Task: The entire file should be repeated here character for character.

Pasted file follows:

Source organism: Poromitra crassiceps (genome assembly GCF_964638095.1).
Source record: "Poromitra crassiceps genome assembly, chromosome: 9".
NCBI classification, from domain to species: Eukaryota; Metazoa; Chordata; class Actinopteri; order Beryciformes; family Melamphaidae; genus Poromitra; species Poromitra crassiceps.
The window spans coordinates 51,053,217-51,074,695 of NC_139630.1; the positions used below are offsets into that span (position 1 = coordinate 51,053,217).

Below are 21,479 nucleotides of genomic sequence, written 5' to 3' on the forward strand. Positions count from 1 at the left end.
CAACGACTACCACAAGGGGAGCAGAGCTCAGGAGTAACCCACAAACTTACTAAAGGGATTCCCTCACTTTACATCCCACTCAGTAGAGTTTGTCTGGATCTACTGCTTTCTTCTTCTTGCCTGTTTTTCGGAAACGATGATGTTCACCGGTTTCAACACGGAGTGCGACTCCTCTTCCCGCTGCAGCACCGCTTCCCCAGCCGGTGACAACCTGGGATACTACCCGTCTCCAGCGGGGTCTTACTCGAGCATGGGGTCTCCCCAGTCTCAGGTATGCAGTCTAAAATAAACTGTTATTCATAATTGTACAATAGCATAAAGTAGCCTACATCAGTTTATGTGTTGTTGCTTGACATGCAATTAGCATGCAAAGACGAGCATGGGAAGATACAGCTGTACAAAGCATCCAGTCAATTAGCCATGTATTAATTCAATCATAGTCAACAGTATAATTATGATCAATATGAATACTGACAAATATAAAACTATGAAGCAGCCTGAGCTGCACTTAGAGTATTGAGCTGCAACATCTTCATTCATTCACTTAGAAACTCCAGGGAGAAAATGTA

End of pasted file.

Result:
Source organism: Poromitra crassiceps (genome assembly GCF_964638095.1).
Source record: "Poromitra crassiceps genome assembly, chromosome: 9".
NCBI classification, from domain to species: Eukaryota; Metazoa; Chordata; class Actinopteri; order Beryciformes; family Melamphaidae; genus Poromitra; species Poromitra crassiceps.
The window spans coordinates 51,053,217-51,074,695 of NC_139630.1; the positions used below are offsets into that span (position 1 = coordinate 51,053,217).

Below are 21,479 nucleotides of genomic sequence, written 5' to 3' on the forward strand. Positions count from 1 at the left end.
CAACGACTACCACAAGGGGAGCAGAGCTCAGGAGTAACCCACAAACTTACTAAAGGGATTCCCTCACTTTACATCCCACTCAGTAGAGTTTGTCTGGATCTACTGCTTTCTTCTTCTTGCCTGTTTTTCGGAAACGATGATGTTCACCGGTTTCAACACGGAGTGCGACTCCTCTTCCCGCTGCAGCACCGCTTCCCCAGCCGGTGACAACCTGGGATACTACCCGTCTCCAGCGGGGTCTTACTCGAGCATGGGGTCTCCCCAGTCTCAGGTATGCAGTCTAAAATAAACTGTTATTCATAATTGTACAATAGCATAAAGTAGCCTACATCAGTTTATGTGTTGTTGCTTGACATGCAATTAGCATGCAAAGACGAGCATGGGAAGATACAGCTGTACAAAGCATCCAGTCAATTAGCCATGTATTAATTCAATCATAGTCAACAGTATAATTATGATCAATATGAATACTGACAAATATAAAACTATGAAGCAGCCTGAGCTGCACTTAGAGTATTGAGCTGCAACATCTTCATTCATTCACTTAGAAACTCCAGGGAGAAAATGTA